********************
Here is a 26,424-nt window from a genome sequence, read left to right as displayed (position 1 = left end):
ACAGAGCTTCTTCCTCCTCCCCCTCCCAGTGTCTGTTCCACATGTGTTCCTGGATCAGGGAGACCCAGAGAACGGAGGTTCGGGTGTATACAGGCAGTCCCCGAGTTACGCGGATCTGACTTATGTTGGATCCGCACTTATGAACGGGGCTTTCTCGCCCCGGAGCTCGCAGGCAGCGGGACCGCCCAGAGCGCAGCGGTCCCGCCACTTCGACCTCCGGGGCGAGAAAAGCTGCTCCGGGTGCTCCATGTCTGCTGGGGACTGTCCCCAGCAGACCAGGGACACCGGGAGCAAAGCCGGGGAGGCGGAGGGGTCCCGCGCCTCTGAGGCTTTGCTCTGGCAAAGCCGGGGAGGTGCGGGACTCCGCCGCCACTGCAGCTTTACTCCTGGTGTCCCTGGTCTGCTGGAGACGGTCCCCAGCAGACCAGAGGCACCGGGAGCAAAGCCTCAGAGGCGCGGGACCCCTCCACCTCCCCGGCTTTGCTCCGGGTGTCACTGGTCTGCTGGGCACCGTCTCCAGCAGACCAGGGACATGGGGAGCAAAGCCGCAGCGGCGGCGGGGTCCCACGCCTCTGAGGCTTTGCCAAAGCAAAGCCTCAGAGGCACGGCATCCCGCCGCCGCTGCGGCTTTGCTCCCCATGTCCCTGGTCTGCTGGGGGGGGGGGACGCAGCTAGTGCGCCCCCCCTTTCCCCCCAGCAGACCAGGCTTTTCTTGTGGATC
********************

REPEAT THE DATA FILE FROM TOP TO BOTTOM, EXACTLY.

Here is a 26,424-nt window from a genome sequence, read left to right as displayed (position 1 = left end):
ACAGAGCTTCTTCCTCCTCCCCCTCCCAGTGTCTGTTCCACATGTGTTCCTGGATCAGGGAGACCCAGAGAACGGAGGTTCGGGTGTATACAGGCAGTCCCCGAGTTACGCGGATCTGACTTATGTTGGATCCGCACTTATGAACGGGGCTTTCTCGCCCCGGAGCTCGCAGGCAGCGGGACCGCCCAGAGCGCAGCGGTCCCGCCACTTCGACCTCCGGGGCGAGAAAAGCTGCTCCGGGTGCTCCATGTCTGCTGGGGACTGTCCCCAGCAGACCAGGGACACCGGGAGCAAAGCCGGGGAGGCGGAGGGGTCCCGCGCCTCTGAGGCTTTGCTCTGGCAAAGCCGGGGAGGTGCGGGACTCCGCCGCCACTGCAGCTTTACTCCTGGTGTCCCTGGTCTGCTGGAGACGGTCCCCAGCAGACCAGAGGCACCGGGAGCAAAGCCTCAGAGGCGCGGGACCCCTCCACCTCCCCGGCTTTGCTCCGGGTGTCACTGGTCTGCTGGGCACCGTCTCCAGCAGACCAGGGACATGGGGAGCAAAGCCGCAGCGGCGGCGGGGTCCCACGCCTCTGAGGCTTTGCCAAAGCAAAGCCTCAGAGGCACGGCATCCCGCCGCCGCTGCGGCTTTGCTCCCCATGTCCCTGGTCTGCTGGGGGGGGGGGACGCAGCTAGTGCGCCCCCCCTTTCCCCCCAGCAGACCAGGCTTTTCTTGTGGATC